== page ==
• Note that inverse kinematics is a description of how your joints move w.r.t to your end-effector motion. So the inverse kinematics also depend on how and where you define your end-effector and joints to be!

  • After defining you end-effector, try to find a minimal set of variables that describe you joint motions. They can be angles for rotational joints, as well as translations for linear joints.

  • There are a lot of similar mechanical systems for which the inverse kinematics math was already done. Just do a little bit of research and get familiar with the terms used in this field.

  • To solve equations there are a lot of tools available. You can solve your equations numerically, or if you manage also analytically (you could use sympy for solving your equations).

Specific to your case:

  • It would be really helpful to have the variables that you describe on the sketch itself, so that everybody is talking about the same thing.

  • You mention that the robot should move in a plane. A coordinate system (also denoted on the sketch) would help to understand which plane you mean.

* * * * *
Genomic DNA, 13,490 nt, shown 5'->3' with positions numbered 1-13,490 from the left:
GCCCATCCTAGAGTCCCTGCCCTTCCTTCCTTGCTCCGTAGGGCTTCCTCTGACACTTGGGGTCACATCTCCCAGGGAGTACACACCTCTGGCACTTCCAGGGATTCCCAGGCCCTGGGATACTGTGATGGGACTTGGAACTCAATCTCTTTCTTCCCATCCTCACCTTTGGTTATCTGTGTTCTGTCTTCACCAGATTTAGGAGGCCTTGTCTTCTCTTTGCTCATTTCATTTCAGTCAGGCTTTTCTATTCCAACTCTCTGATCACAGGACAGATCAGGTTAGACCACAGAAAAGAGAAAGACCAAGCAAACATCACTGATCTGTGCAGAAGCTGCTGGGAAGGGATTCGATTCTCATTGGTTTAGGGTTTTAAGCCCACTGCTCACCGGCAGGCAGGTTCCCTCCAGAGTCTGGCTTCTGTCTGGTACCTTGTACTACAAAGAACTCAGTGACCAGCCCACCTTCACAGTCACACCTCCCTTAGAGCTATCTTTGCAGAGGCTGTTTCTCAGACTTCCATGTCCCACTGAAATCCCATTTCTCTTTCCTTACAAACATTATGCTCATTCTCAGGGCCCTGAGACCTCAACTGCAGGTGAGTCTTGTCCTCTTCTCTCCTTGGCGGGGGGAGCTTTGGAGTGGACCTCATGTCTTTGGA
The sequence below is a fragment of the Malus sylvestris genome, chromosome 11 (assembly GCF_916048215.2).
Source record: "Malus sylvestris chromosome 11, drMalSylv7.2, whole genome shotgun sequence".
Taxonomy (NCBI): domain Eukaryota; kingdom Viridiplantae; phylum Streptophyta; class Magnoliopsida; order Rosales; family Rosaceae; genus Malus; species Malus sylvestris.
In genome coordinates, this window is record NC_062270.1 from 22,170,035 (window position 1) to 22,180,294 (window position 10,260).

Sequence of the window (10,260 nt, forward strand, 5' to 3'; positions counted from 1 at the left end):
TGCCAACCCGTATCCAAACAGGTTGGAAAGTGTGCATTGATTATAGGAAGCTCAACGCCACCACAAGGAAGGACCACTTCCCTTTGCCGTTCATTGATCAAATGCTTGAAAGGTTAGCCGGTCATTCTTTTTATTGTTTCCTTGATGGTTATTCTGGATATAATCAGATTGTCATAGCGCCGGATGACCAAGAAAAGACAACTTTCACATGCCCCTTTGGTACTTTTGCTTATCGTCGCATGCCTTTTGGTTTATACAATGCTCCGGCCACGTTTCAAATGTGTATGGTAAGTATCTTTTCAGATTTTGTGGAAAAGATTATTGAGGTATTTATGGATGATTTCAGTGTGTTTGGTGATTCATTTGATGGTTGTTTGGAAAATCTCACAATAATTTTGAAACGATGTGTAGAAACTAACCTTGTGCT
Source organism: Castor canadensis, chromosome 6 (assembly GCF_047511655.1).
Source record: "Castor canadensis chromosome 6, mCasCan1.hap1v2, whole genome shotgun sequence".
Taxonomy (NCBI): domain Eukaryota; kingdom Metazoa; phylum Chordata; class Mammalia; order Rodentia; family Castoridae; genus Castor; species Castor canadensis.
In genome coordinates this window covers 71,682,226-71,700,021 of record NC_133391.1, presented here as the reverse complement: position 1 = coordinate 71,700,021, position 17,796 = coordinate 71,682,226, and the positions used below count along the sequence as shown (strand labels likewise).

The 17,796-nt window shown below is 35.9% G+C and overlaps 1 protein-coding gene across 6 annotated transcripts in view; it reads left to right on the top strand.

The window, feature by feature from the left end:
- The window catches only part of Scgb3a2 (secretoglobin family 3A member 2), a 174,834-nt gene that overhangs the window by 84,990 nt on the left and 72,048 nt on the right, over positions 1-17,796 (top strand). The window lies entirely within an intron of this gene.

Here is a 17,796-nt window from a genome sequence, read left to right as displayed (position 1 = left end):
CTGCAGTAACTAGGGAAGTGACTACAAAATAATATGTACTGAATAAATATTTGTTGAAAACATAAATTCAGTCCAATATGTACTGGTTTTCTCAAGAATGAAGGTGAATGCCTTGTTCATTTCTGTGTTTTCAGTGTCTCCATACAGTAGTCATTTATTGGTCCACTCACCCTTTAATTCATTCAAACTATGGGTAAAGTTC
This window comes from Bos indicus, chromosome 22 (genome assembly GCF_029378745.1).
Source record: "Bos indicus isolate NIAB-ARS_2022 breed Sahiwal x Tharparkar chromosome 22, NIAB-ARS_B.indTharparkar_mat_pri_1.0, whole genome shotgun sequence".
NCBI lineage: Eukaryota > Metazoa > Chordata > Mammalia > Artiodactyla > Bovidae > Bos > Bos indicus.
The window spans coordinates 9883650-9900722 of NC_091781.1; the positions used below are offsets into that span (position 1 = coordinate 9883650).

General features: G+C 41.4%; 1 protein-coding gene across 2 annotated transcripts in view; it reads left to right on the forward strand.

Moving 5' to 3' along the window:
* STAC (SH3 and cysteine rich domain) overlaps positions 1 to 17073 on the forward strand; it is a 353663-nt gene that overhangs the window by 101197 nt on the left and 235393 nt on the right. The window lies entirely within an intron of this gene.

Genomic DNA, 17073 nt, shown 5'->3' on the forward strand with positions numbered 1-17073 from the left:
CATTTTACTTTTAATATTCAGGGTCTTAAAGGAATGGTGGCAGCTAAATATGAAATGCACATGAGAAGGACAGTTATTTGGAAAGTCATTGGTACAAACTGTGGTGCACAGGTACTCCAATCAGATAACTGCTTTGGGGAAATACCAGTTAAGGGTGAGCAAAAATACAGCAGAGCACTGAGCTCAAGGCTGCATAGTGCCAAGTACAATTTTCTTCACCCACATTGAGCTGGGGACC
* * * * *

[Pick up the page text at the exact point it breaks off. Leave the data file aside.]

• Where is you end-effector? I.e. at what point to you want to know the relation between itself and the joints?

  • The joint between A-B for example doesn't seem relevant to mee since A and B are just points, nothing would change when turning this joint, right? The same goes for C-D.

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  • $\begingroup$ Thank you, that's really helpful tips! "the robot should move in a plane" - sorry, that was probably unclear. I mean the axes of any two consecutive joints lie in a plane because they are collinear with the rods which meet at a point. The whole arm is not in a plane. "joint between A-B for example doesn't seem relevant" - true, in reality it is a longer arm with 4-5 joints "where is you end-effector?" - the first link is fixed in space, the last point is the effector $\endgroup$
    – Alex I
    Nov 17, 2023 at 9:07
  • $\begingroup$ So for your simple model here, if you assume that A is fixed and you would turn the joint between B-C, then point D would go outside (or inside) the paper, correct? $\endgroup$
    – rubimat
    Nov 17, 2023 at 23:31
  • $\begingroup$ Yes, that's right $\endgroup$
    – Alex I
    Nov 19, 2023 at 21:06
  • $\begingroup$ The kinematics could be derived by hand. You can attach a fixed frame starting from point D for example, then find the transform (translation and rotation matrix) from D to another frame attached to the first joint J1, and then find the transform from J1 to J2 and so on. In the end you can just multiply all transformation matrices and have a relation between you fixed frame and the end-effector. From there you could take the derivative (use a symbolic toolbox?) and you have you inverse kinematics. Denavit-H. is just a specific representation. I don't know if it has any benefits in this case. $\endgroup$
    – rubimat
    Nov 21, 2023 at 20:33